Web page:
The Land of the Running White Clouds, or Aotearoa, New Zealand, #6

When we left each other last, about a month ago, I gave you some hint of difficulty looming in this journey which I had already told you was going to be, so I thought at the time I wrote it, a leisurely stroll, a pleasant interlude.  I should have known better.  We were, after all, in California, a place where the laws of the universe do not seem to operate.

Our limo driver, a kindly Asian man who had driven us to our hotel only the day before was happy to drive us back this sunny afternoon to catch our connecting flight to Los Angeles.  We were to leave at about 3:00pm, plenty of time, so the folks who schedule these things thought when they set this up, for us to connect with an 8:00pm flight from LA to Auckland.  It was shortly after noon when we arrived at the gate for our flight to LA.

Now a word of truth.  The airport at Los Angeles, LAX, is, I am sure, where Charon went when he got his wings and gave up his boat after the trip to hell was brought into the modern age.  It, LAX, must be an ante-room to hell.  More precisely, I think it is hell’s own terminal; a bedlam and torture chamber combined, containing every known device to heighten travelers’ anxiety, drain the spirit and create acute and heart pounding confusion and fear, and frustrating, impotent anger. And that is what is good about it.

There is the center of confusion, mis-direction, lack of care and mindless activity.  It extends for hundreds of miles in every direction.

As I said, we had checked into the airport at San Francisco quite early.  We settled at the gate for the long wait.  After a while I got up to stroll about the terminal.  I was almost back at the gate where I had left Mariellen with our carry on bags, when my cell phone began to ring.  “Who could be calling me now?” I thought.  The phone call was from Mariellen, frantic because the people at the gate had paged her to tell her they had changed our flight, moving it up by an hour and a half…and it was being boarded as she spoke to me at another gate.  Another gate in another place in the terminal, somewhere north of Vancouver, CA.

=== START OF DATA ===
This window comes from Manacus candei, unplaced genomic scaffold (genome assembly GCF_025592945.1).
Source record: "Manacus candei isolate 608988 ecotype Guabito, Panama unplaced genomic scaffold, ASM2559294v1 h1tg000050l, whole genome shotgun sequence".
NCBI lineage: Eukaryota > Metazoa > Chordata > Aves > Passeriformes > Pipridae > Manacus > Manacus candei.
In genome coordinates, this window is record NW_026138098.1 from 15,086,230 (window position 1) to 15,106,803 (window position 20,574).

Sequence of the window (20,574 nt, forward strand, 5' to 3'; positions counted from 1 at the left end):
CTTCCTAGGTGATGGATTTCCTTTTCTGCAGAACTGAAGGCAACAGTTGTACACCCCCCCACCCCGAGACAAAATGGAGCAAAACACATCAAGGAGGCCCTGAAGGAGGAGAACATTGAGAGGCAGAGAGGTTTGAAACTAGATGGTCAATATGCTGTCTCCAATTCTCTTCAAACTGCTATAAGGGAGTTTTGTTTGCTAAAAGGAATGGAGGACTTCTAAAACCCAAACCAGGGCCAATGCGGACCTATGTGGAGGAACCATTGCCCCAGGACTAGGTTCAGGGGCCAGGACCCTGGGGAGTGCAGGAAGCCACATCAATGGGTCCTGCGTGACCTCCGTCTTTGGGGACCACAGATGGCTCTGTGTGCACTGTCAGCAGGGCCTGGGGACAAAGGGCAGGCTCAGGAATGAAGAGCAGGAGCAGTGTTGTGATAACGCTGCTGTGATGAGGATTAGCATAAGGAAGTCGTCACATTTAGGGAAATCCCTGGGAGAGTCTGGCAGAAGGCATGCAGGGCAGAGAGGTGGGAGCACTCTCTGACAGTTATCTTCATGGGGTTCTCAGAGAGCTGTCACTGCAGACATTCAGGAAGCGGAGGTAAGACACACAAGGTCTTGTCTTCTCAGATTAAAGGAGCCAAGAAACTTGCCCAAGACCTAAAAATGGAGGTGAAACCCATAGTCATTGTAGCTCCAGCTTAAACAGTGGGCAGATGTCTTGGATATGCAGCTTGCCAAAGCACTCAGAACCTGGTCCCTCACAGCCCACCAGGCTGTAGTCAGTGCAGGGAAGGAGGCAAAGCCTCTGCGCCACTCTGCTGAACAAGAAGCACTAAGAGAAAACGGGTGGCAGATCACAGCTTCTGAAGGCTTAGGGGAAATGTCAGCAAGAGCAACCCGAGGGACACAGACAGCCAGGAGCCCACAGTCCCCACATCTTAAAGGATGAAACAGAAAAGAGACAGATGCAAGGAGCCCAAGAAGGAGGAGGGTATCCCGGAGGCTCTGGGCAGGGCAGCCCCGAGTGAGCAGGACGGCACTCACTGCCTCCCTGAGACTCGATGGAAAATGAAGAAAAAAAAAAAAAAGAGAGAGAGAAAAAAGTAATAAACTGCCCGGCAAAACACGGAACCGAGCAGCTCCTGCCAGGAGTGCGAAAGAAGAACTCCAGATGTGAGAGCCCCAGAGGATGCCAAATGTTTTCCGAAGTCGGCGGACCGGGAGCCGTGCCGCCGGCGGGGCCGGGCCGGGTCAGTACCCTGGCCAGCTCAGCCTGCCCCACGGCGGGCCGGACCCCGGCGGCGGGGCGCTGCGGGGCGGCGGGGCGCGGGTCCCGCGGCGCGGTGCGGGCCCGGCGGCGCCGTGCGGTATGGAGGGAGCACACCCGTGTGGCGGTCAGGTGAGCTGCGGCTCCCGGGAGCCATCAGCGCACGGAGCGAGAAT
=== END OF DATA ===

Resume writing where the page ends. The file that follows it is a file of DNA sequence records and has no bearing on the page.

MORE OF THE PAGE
We were still speaking on the phone when I spotted her just outside the gate area covered with bags and coats and what alls, glancing frantically in all directions, a look of anxiety and stress on her face that i had never seen before.  I was instantly sorry for every sin of my past life which I believed was responsible for this calamity, and promised lasting reform.  I waved.  She saw me and we began.  We literally ran through the terminal for pretty near a mile, carrying and dragging bags of several sorts until we reached the newly assigned gate and our flight, just in time.  They were closing up as we arrived sweaty and breathless.

One of the gate crew quickly explained the reason for the change.  Our connecting flight had been booked for us by the folks in New Zealand.  They had no idea what hell was like, and so figured two hours to connect  passengers from a San Francisco flight with a New Zealand flight leaving LA was quite enough time.  They had even built in about an hour long cushion.  The United people knew different.  In a tone of amazement, she told me that wouldn’t even leave us time to collect our baggage and board the shuttle for transfer from the domestic to the foreign terminal; let alone go through the security check once more (God bless Osama bin Laden!) , check in and flight boarding.  We would have only 1.5 hours for what she said would take at least three.  In answer to my question about whether anything could be done, she suggested that I become disabled.  That way they could have a special bus meet the plane and ferry us directly from it to the foreign terminal.

I wished later on in the day that flying through LAX (an oxymoronic term, accent on the last two syllables, if ever there was one) itself was a disability.  Well, it is, but…